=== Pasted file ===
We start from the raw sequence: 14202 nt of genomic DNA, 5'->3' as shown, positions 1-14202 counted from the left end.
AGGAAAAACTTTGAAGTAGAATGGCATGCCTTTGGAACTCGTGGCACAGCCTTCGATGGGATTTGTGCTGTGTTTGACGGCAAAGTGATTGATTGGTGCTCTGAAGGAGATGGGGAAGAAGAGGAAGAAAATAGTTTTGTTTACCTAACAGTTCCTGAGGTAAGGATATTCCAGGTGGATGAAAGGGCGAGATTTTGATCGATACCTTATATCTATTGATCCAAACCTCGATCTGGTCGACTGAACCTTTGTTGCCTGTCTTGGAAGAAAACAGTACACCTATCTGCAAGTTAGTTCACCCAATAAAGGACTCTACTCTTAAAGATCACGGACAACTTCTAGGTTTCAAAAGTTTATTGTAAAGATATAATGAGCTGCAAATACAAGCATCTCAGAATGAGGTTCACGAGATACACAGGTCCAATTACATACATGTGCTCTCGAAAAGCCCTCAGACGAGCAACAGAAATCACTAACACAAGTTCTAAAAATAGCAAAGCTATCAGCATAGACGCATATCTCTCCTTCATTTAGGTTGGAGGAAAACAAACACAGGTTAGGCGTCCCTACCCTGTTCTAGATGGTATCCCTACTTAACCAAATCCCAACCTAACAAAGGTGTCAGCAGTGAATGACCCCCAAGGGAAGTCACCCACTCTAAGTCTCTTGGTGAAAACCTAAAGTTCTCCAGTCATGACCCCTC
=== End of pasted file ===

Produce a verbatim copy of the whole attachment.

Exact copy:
We start from the raw sequence: 14202 nt of genomic DNA, 5'->3' as shown, positions 1-14202 counted from the left end.
AGGAAAAACTTTGAAGTAGAATGGCATGCCTTTGGAACTCGTGGCACAGCCTTCGATGGGATTTGTGCTGTGTTTGACGGCAAAGTGATTGATTGGTGCTCTGAAGGAGATGGGGAAGAAGAGGAAGAAAATAGTTTTGTTTACCTAACAGTTCCTGAGGTAAGGATATTCCAGGTGGATGAAAGGGCGAGATTTTGATCGATACCTTATATCTATTGATCCAAACCTCGATCTGGTCGACTGAACCTTTGTTGCCTGTCTTGGAAGAAAACAGTACACCTATCTGCAAGTTAGTTCACCCAATAAAGGACTCTACTCTTAAAGATCACGGACAACTTCTAGGTTTCAAAAGTTTATTGTAAAGATATAATGAGCTGCAAATACAAGCATCTCAGAATGAGGTTCACGAGATACACAGGTCCAATTACATACATGTGCTCTCGAAAAGCCCTCAGACGAGCAACAGAAATCACTAACACAAGTTCTAAAAATAGCAAAGCTATCAGCATAGACGCATATCTCTCCTTCATTTAGGTTGGAGGAAAACAAACACAGGTTAGGCGTCCCTACCCTGTTCTAGATGGTATCCCTACTTAACCAAATCCCAACCTAACAAAGGTGTCAGCAGTGAATGACCCCCAAGGGAAGTCACCCACTCTAAGTCTCTTGGTGAAAACCTAAAGTTCTCCAGTCATGACCCCTC